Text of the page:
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Five Plays that Beat Quarters Coverage (Diagrams & Video)

Posted by Throw Deep Publishing Staff on

Quarters coverage and its variations are scattered all across football. Combining the ability for safeties to provide support on the back end, as well as in the run game is a big reason for the heavy usage of the coverage. 

Defensive coordinators possess the ability to easily tailor the coverage against a variety of threats an offense can present, allowing the defense to focus on alignment and assignment to play fast throughout the course of a game. 

As you may guess, offenses adapt and revolve just as defenses do, with plenty of answers and ideas centered around beating the coverage at their disposal. 

Continue reading below to understand how offenses specifically attack quarters coverage. 

How does Quarters Coverage Work?

Quarters coverage is a 4-deep, 3-underneath coverage that is good against pass-heavy offenses while also using their safeties to stop the run. 

Quarters Beaters - Quarters Coverage Diagram

Both CBs relate to the #1 WR, as both safeties have eyes on the #2 WR while being quick to react downhill to run action. Underneath, both outside LBs are responsible for the flats, while the MLB becomes the middle hook defender. 

With this understanding, this style of coverage at its base incorporates zone droppers with simplistic man-style coverage from the players on the back end, allowing the defense to play fast and responsive to what the offense presents. 

How to Beat Quarters Coverage

The two best ways to beat quarters coverage are throwing to the flats and to the deep middle of the field.

With the CBs responsible for their deep quarter, the flats are a weakness that is often exploited. Quarterbacks are able to read the movement of the outside linebackers post-snap and make decisions off of how quick they rally to cover their flat responsibility. 

An easy visual of this is a hitch route from both the #1 and #2 WR. As the CB pedals for depth, the flat defender is put in a bind. If he chooses to expand immediately to the flat, there should be a window for the #2 WR to settle in space. 

Aggressive safeties play into the favor of offenses, as play-action passes become a deadly weapon downfield. 3-level PAP schemes become a great way to read safeties, as their movement dictates the start of the high-low progression for the QB. If the safeties react as expected, receivers have the opportunity to win their 1-on-1 matchup downfield on home-run routes such as posts, double moves, etc. 

In quarters coverage, the MOF (middle of the field) is open for the offense to attack. With safeties typically attached to the #2 WR in coverage, running safeties off is a great way to manipulate the MOF open for WRs and TEs to replace the void left by the defense.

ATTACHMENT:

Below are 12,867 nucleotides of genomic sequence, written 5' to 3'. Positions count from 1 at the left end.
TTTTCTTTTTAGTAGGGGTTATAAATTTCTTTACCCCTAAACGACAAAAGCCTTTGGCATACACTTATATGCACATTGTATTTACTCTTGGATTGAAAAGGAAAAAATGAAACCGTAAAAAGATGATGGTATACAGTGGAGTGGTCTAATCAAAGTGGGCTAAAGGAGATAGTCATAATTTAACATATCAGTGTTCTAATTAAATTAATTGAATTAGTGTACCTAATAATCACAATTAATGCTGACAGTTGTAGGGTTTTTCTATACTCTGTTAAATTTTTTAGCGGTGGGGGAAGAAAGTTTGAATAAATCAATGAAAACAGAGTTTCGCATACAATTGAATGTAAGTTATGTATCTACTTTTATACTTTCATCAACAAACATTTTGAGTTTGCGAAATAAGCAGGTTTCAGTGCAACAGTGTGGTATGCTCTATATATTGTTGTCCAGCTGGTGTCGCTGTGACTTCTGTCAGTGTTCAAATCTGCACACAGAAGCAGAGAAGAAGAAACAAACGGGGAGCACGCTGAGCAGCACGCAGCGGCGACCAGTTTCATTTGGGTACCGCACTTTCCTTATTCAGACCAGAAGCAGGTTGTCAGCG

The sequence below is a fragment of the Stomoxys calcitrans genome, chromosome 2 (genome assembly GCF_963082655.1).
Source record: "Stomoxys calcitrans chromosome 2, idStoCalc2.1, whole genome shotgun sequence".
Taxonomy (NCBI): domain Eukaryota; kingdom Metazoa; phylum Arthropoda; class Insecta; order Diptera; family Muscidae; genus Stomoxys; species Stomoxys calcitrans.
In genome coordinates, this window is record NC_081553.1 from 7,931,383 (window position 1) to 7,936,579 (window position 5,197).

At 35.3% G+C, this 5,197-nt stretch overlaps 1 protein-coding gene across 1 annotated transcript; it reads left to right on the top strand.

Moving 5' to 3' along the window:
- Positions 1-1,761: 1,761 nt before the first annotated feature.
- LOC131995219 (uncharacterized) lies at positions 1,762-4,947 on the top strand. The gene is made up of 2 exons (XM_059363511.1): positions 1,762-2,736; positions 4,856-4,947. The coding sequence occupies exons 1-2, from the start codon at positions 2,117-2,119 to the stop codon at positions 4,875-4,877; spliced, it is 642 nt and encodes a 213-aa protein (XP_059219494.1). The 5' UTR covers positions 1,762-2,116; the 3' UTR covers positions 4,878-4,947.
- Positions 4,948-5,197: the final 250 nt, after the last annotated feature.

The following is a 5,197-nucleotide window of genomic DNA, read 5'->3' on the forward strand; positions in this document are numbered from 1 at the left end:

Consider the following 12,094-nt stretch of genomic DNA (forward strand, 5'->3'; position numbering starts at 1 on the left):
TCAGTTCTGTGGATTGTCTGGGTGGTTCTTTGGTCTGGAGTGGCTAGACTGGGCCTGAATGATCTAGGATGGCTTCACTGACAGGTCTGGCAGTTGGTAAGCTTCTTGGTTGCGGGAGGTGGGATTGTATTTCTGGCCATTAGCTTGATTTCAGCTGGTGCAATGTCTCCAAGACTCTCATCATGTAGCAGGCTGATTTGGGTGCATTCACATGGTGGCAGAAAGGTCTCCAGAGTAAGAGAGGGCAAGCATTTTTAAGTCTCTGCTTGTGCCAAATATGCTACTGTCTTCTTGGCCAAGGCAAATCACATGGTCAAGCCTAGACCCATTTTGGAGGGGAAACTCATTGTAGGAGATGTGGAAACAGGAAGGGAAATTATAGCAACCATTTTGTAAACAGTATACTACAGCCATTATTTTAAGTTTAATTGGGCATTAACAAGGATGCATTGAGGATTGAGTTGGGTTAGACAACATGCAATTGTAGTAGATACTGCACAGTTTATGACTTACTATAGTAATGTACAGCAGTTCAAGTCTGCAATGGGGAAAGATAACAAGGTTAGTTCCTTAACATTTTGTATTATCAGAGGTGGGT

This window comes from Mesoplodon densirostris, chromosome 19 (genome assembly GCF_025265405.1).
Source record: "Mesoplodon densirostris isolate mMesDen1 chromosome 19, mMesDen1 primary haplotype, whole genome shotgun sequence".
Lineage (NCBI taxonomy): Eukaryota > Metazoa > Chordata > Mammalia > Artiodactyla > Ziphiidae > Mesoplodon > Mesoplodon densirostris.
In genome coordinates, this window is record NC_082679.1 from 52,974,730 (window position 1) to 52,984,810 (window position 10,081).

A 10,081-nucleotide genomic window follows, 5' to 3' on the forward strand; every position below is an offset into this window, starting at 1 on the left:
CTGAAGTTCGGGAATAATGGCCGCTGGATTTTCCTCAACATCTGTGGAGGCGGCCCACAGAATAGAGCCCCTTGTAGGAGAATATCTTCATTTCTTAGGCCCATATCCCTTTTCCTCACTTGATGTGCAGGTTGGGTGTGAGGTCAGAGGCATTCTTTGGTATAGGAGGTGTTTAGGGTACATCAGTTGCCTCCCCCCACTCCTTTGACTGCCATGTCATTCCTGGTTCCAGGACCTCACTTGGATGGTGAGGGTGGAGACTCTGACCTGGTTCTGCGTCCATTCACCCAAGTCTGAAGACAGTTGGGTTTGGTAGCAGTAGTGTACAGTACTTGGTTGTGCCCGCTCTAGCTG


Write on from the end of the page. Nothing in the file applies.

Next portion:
Lastly, overload concepts are great to incorporate to stress the zone principles of quarters coverage. A visual of this from a 3x1 set would be a double post combination by the #1 and #2 WRs, followed by a wheel route from the #3 WR. The safety and CB are matched up 1-on-1 in a hurry downfield – while the outside LB is put in a bind to carry the wheel route vertically up the sideline. Creating 1-on-1s is the goal for any offensive coordinator, and quarters coverage allows that to happen with the right frame of play calling. 

Five Quarters Beaters

#1 PA Wide Zone Wk Dbl Verts X Sluggo 

This play was taken from 101 Plays from the BYU Offense

Quarters Beaters - PA Wide Zone Wk Dbl Verts X Sluggo

Aligning into the boundary is a cheap tool to analyze what the defense is taking away. With space out to the field, you can see the X WR has room to work his sluggo route. 

However, with aggressive safety play from the defense, BYU QB Zach Wilson takes advantage finding his TE for a score. 

Watch this play in the video below:

#2 Stick w/ Backside Option Route

This play was taken from 101 Plays from the Red Zone Offense

Quarters Beaters - Stick with Backside Option Route

With Texas aligning in a 2-high shell to Kansas State’s empty set, this means the LBs underneath are put in space to cover. 

Howard’s initial read is the MLB, if he drops with depth, Howard will drive the football to the stick runner. If the MLB expands as he does in this look, it gives the RB space to work his option route against the WLB. 

Watch this play in the video below:

#3 2x2 Shallow Sting

This play was taken from 101 Plays from the Ohio State Offense

Quarters Beaters - 2x2 Shallow Sting

Made popular by Lincoln Reilly a few years back, the shallow sting route is a great quarters beater. Here, both safeties latch on to the downfield routes of the #2 receivers. 

The Z WR sells a shallow crossing route before working to the MOF, gaining separation as Ohio State QB C.J. Stroud locates an accurate throw for a score.

Watch this play in the video below:


#4 2x2 Colt Y Leak

This play was taken from 101 Plays from the Georgia Offense

Quarters Beaters - 2x2 Colts Y Leak

The immediate read in this design from Georgia is the double post combination, from there, the TE leaking up the boundary side becomes Bennett’s next option. 

It’s good coverage from Auburn, and Bennett eventually checks the ball down to the RB in the flat. 

Watch this play in the video below:

#5 Trips Bunch Play Action Slot Cross

This play was taken from 101 Plays from the Wake Forest Offense

Quarters Beaters - Trips Bunch Play Action Slot Cross

Taking advantage of aggressive safeties with play action is a great tool to beat quarters. The FS is Hartman’s immediate read in this look, the post route serving as a home run shot over the top of the defense. 

With Norfolk State rotating to 1-high, Hartman finds the slot working across the field.

Watch this play in the video below:

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